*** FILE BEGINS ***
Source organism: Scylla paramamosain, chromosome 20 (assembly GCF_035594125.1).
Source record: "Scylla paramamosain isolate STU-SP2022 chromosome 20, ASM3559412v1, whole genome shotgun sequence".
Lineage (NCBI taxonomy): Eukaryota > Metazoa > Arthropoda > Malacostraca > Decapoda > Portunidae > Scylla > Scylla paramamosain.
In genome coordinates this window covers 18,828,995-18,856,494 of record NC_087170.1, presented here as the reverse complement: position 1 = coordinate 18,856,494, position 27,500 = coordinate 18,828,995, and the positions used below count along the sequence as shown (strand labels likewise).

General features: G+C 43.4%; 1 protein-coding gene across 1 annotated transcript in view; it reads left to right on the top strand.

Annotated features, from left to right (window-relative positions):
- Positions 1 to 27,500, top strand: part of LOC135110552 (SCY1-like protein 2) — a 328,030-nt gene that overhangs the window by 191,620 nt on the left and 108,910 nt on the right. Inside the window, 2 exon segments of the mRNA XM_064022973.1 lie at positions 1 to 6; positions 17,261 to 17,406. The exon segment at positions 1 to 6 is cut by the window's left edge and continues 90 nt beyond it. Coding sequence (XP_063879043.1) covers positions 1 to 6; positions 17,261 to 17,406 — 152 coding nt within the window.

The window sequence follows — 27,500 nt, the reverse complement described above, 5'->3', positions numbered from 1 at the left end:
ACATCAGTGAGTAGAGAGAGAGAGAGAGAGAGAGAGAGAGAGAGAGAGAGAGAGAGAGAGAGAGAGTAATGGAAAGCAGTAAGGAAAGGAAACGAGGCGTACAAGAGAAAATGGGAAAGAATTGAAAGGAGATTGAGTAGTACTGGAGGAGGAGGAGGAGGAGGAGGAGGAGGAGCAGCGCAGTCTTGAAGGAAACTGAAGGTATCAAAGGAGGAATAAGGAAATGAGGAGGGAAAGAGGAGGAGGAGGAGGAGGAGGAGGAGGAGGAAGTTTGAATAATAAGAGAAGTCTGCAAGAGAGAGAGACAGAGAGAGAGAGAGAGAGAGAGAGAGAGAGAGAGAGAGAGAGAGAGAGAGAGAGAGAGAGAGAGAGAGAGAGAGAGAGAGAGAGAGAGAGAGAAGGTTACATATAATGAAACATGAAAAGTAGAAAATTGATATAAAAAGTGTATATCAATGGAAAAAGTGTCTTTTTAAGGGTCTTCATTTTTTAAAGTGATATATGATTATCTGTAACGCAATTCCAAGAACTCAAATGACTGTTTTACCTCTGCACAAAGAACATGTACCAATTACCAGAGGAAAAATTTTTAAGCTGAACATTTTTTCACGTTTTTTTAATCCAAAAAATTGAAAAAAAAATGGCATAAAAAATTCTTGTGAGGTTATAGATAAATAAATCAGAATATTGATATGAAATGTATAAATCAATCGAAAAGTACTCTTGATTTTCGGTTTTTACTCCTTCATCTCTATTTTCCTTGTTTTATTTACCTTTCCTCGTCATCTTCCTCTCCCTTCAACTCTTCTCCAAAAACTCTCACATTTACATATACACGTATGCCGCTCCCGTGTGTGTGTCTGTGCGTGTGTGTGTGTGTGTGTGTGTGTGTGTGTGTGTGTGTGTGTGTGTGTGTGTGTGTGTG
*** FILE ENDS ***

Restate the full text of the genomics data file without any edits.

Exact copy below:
Source organism: Scylla paramamosain, chromosome 20 (assembly GCF_035594125.1).
Source record: "Scylla paramamosain isolate STU-SP2022 chromosome 20, ASM3559412v1, whole genome shotgun sequence".
Lineage (NCBI taxonomy): Eukaryota > Metazoa > Arthropoda > Malacostraca > Decapoda > Portunidae > Scylla > Scylla paramamosain.
In genome coordinates this window covers 18,828,995-18,856,494 of record NC_087170.1, presented here as the reverse complement: position 1 = coordinate 18,856,494, position 27,500 = coordinate 18,828,995, and the positions used below count along the sequence as shown (strand labels likewise).

General features: G+C 43.4%; 1 protein-coding gene across 1 annotated transcript in view; it reads left to right on the top strand.

Annotated features, from left to right (window-relative positions):
- Positions 1 to 27,500, top strand: part of LOC135110552 (SCY1-like protein 2) — a 328,030-nt gene that overhangs the window by 191,620 nt on the left and 108,910 nt on the right. Inside the window, 2 exon segments of the mRNA XM_064022973.1 lie at positions 1 to 6; positions 17,261 to 17,406. The exon segment at positions 1 to 6 is cut by the window's left edge and continues 90 nt beyond it. Coding sequence (XP_063879043.1) covers positions 1 to 6; positions 17,261 to 17,406 — 152 coding nt within the window.

The window sequence follows — 27,500 nt, the reverse complement described above, 5'->3', positions numbered from 1 at the left end:
ACATCAGTGAGTAGAGAGAGAGAGAGAGAGAGAGAGAGAGAGAGAGAGAGAGAGAGAGAGAGAGAGTAATGGAAAGCAGTAAGGAAAGGAAACGAGGCGTACAAGAGAAAATGGGAAAGAATTGAAAGGAGATTGAGTAGTACTGGAGGAGGAGGAGGAGGAGGAGGAGGAGGAGCAGCGCAGTCTTGAAGGAAACTGAAGGTATCAAAGGAGGAATAAGGAAATGAGGAGGGAAAGAGGAGGAGGAGGAGGAGGAGGAGGAGGAGGAAGTTTGAATAATAAGAGAAGTCTGCAAGAGAGAGAGACAGAGAGAGAGAGAGAGAGAGAGAGAGAGAGAGAGAGAGAGAGAGAGAGAGAGAGAGAGAGAGAGAGAGAGAGAGAGAGAGAGAGAGAGAGAGAAGGTTACATATAATGAAACATGAAAAGTAGAAAATTGATATAAAAAGTGTATATCAATGGAAAAAGTGTCTTTTTAAGGGTCTTCATTTTTTAAAGTGATATATGATTATCTGTAACGCAATTCCAAGAACTCAAATGACTGTTTTACCTCTGCACAAAGAACATGTACCAATTACCAGAGGAAAAATTTTTAAGCTGAACATTTTTTCACGTTTTTTTAATCCAAAAAATTGAAAAAAAAATGGCATAAAAAATTCTTGTGAGGTTATAGATAAATAAATCAGAATATTGATATGAAATGTATAAATCAATCGAAAAGTACTCTTGATTTTCGGTTTTTACTCCTTCATCTCTATTTTCCTTGTTTTATTTACCTTTCCTCGTCATCTTCCTCTCCCTTCAACTCTTCTCCAAAAACTCTCACATTTACATATACACGTATGCCGCTCCCGTGTGTGTGTCTGTGCGTGTGTGTGTGTGTGTGTGTGTGTGTGTGTGTGTGTGTGTGTGTGTGTGTGTGTGTGTG